by Drew Baumgartner
This article contains SPOILERS. If you haven’t read the issue yet, proceed at your own risk!
O, it is excellent
To have a giant’s strength, but it is tyrannous
To use it like a giant.
William Shakespeare, Measure for Measure
We tend to define power optimistically — we might list the duties of say, the President of the United States, for example, with the expectation that they’ll wield their power responsibly. But there’s another (perhaps more timely) way to define power, not by the amount of good it allows someone to do, but by the amount of harm it allows someone to inflict. Try as we (or Uncle Ben) might to link the two, power and responsibility are independent variables. That is, “With great power must also come great responsibility” isn’t a statement of some inviolable rule of the world, but a goal to strive towards. That’s why the “must also” part is so essential (and so missed from Sam Raimi’s Spider-Man) — it makes it clear Uncle Ben isn’t just stating a fact. Indeed, that power can be separated from responsibility is precisely what this first arc of Nick Spencer and Ryan Ottley’s Amazing Spider-Man has focused on, demonstrating the inefficacy of either without the other.
Actually, the other half of that equation — responsibility without power — presents another frightening reality. The world is full of Monday-morning quarterbacks lamenting how others are wielding power irresponsibly, but perhaps we owe our sense of responsibility some power in the same way we expect those in power to have a sense of responsibility. In that way, we have de-powered Peter Parker as a great example. He sees a problem with the world and a actionable solution, and he does what it takes to fix the problem, rather than just posting a long Facebook rant about how Spider-Man really should hold himself to a higher standard. Of course, “does what it takes” involves manipulating Boomerang into stealing the Isotope Genome Accelerator, but hey, he’s got to work with what he’s got.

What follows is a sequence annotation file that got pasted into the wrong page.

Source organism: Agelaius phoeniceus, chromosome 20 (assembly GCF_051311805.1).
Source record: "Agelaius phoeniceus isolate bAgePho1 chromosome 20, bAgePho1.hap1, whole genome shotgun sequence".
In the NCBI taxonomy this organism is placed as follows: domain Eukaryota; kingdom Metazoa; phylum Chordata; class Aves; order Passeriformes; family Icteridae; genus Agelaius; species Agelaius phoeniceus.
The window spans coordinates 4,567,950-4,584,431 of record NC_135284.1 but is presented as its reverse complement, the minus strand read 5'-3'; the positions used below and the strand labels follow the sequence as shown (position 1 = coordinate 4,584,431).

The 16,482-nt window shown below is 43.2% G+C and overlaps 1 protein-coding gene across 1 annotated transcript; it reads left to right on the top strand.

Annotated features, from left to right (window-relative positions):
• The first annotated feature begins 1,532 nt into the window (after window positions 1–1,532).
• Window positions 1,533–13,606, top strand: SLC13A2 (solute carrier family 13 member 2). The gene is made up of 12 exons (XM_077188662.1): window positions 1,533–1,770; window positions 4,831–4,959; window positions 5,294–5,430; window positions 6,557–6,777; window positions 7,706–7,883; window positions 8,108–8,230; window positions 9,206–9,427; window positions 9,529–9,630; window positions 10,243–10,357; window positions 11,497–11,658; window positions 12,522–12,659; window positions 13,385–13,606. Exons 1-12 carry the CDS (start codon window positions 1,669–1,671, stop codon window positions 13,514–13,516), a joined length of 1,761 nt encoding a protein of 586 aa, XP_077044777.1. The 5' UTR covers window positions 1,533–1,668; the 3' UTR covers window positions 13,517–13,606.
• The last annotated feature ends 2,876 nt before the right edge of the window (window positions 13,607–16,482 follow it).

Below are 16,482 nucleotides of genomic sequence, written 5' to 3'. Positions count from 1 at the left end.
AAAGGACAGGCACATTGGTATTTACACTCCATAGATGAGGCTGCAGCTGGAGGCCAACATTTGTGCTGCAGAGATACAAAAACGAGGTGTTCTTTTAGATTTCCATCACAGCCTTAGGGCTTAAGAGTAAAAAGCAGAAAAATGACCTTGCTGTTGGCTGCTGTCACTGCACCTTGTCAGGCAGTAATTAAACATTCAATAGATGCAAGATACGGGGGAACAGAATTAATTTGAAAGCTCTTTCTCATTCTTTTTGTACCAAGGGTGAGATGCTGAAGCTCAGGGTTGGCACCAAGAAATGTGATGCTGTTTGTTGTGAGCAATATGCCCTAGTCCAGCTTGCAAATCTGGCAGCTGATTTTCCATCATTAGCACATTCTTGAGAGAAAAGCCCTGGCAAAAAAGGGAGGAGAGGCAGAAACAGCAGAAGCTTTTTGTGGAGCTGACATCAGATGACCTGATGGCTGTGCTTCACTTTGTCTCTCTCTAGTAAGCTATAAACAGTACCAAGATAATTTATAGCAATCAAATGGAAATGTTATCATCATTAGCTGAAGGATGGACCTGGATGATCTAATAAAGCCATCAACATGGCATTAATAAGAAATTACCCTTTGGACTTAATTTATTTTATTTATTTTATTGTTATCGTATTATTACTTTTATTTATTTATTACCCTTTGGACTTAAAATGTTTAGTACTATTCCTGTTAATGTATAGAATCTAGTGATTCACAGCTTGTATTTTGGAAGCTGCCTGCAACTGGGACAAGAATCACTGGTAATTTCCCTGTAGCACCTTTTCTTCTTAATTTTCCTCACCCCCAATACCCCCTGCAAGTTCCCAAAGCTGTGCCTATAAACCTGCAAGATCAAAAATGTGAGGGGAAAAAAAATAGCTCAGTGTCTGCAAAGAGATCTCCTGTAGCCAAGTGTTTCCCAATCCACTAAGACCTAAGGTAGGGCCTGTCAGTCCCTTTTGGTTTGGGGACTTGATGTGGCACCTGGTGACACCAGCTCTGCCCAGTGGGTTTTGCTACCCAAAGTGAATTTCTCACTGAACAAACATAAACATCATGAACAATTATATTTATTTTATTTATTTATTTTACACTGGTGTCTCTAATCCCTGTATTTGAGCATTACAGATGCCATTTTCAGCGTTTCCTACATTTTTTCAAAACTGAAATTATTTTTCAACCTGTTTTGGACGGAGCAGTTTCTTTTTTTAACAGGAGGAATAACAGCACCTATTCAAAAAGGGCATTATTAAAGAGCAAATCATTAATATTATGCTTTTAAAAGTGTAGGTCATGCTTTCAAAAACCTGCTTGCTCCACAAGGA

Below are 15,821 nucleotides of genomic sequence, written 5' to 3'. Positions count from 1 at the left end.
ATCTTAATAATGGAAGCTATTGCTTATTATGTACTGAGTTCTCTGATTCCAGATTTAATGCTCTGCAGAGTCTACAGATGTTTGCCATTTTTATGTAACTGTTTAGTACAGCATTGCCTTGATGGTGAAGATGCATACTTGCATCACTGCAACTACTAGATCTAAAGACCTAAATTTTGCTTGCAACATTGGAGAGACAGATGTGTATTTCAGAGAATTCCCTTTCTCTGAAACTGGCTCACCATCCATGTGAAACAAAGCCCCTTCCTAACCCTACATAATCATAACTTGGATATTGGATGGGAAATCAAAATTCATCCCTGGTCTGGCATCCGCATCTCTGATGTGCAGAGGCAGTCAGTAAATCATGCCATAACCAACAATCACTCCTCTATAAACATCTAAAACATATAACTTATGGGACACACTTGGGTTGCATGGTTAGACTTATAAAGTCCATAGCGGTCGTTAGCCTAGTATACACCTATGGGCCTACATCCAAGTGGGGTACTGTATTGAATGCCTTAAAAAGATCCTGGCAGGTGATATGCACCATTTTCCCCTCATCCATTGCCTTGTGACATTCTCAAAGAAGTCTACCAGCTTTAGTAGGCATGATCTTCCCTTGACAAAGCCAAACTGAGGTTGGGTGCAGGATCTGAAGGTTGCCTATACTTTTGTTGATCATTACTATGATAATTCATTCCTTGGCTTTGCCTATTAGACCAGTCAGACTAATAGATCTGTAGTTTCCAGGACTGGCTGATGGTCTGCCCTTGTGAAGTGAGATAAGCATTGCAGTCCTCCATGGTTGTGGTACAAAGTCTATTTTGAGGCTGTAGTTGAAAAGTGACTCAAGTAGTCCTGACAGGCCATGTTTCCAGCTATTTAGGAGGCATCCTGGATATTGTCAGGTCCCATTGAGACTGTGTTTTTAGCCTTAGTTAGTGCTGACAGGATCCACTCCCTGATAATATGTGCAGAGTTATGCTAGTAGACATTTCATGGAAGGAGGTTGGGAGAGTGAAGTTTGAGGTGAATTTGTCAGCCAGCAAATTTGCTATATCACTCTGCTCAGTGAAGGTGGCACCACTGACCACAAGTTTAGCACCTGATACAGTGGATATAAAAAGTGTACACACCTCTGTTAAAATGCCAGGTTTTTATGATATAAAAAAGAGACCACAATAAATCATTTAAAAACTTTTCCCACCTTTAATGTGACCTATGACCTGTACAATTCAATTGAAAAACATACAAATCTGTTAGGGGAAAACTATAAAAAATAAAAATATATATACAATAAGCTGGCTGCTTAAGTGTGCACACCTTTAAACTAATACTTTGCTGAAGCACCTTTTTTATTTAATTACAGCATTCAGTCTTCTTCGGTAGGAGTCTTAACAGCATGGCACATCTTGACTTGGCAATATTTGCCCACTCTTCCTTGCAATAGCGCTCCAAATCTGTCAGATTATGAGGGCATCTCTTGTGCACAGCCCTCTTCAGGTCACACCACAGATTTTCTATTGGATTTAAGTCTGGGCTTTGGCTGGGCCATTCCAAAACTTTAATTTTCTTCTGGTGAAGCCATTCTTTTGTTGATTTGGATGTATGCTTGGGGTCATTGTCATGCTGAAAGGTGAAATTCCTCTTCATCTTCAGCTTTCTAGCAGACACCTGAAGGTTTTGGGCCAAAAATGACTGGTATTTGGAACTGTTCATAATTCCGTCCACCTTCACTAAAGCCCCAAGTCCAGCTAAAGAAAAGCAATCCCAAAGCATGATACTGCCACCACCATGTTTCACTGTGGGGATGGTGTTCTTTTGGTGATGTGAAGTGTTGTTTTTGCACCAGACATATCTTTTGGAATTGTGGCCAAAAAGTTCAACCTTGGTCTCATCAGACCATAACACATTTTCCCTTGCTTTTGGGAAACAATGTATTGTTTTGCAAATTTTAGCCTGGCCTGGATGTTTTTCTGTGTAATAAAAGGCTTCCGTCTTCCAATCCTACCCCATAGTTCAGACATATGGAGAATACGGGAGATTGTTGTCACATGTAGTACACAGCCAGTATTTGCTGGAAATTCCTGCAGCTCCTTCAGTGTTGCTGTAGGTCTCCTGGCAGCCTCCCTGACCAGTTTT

Intriguingly, the big learning moment in this issue isn’t Spider-Man coming to appreciate the responsibilities that must also come with his power. Instead, Peter comes to appreciate at least a piece of Spider-Man’s unbridled Id.
It’s a reaffirmation of Peter’s defining beliefs, but with an added “it can still be fun!” It’s an interesting addendum to Peter’s attitude, but it makes sense as Spencer and Ottley’s statement-of-purpose; this Spider-Man will be true to everything he’s always been, but he now also has permission to take things a bit less seriously. Depending on your preferences for the character, that sound like a fun release or an abdication of hard-learned lessons, but to me, it feels like a kind of necessary bit of groundwork to explain Peter trying in earnest to make things work with MJ. He needs to be at least the littlest bit selfish to want to try again, and this issue sets up that selfishness as its own hard-learned lesson.
The conversation doesn’t stop there. What do you wanna talk about from this issue?